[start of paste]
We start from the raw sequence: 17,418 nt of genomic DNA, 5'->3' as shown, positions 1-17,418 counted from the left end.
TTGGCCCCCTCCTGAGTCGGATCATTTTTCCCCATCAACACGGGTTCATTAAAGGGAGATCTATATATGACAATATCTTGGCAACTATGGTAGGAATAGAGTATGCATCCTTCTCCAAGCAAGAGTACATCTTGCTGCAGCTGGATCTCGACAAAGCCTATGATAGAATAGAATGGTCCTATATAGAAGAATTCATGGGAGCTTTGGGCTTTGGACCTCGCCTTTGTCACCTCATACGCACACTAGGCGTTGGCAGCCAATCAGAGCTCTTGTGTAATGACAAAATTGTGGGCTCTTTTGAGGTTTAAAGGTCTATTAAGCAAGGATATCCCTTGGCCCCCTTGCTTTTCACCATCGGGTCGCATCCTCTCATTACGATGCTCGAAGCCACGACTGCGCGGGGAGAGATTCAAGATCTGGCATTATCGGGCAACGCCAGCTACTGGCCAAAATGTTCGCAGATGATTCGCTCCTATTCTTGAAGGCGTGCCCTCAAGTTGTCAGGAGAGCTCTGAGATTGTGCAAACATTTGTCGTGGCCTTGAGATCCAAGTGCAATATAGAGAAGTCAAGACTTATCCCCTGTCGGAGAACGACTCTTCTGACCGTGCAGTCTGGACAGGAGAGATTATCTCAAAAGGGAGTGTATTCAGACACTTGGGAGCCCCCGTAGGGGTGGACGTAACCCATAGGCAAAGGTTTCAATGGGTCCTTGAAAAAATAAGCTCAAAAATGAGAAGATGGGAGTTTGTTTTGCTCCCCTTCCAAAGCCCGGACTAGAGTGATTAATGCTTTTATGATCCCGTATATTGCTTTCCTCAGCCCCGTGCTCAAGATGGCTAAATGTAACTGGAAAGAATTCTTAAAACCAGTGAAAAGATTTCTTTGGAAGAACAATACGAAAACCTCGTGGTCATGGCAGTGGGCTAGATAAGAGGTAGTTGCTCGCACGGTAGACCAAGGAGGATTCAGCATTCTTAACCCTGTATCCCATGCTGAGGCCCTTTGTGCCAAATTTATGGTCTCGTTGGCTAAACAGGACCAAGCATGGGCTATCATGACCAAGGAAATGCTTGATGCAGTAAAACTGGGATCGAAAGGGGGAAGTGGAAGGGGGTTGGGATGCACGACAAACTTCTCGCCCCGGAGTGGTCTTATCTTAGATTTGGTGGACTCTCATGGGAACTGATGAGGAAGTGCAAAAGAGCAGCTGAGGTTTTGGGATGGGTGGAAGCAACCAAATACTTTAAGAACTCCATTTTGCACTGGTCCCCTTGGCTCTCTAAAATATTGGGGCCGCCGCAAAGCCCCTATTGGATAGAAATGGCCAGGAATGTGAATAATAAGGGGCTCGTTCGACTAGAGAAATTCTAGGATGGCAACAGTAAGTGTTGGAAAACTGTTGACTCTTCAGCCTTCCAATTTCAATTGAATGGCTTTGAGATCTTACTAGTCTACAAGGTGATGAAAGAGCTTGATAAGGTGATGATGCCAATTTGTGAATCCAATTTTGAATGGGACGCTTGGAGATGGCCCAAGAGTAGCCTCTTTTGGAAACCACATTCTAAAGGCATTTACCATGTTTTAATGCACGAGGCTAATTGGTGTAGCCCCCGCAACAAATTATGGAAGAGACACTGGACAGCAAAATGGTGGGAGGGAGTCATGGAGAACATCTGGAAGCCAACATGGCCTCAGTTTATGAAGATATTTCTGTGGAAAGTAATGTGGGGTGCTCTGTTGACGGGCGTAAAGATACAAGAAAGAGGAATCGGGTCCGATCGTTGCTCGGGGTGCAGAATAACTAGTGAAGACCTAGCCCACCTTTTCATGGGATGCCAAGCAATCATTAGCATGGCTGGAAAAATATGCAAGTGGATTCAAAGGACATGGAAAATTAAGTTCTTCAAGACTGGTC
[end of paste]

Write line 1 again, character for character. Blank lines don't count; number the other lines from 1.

We start from the raw sequence: 17,418 nt of genomic DNA, 5'->3' as shown, positions 1-17,418 counted from the left end.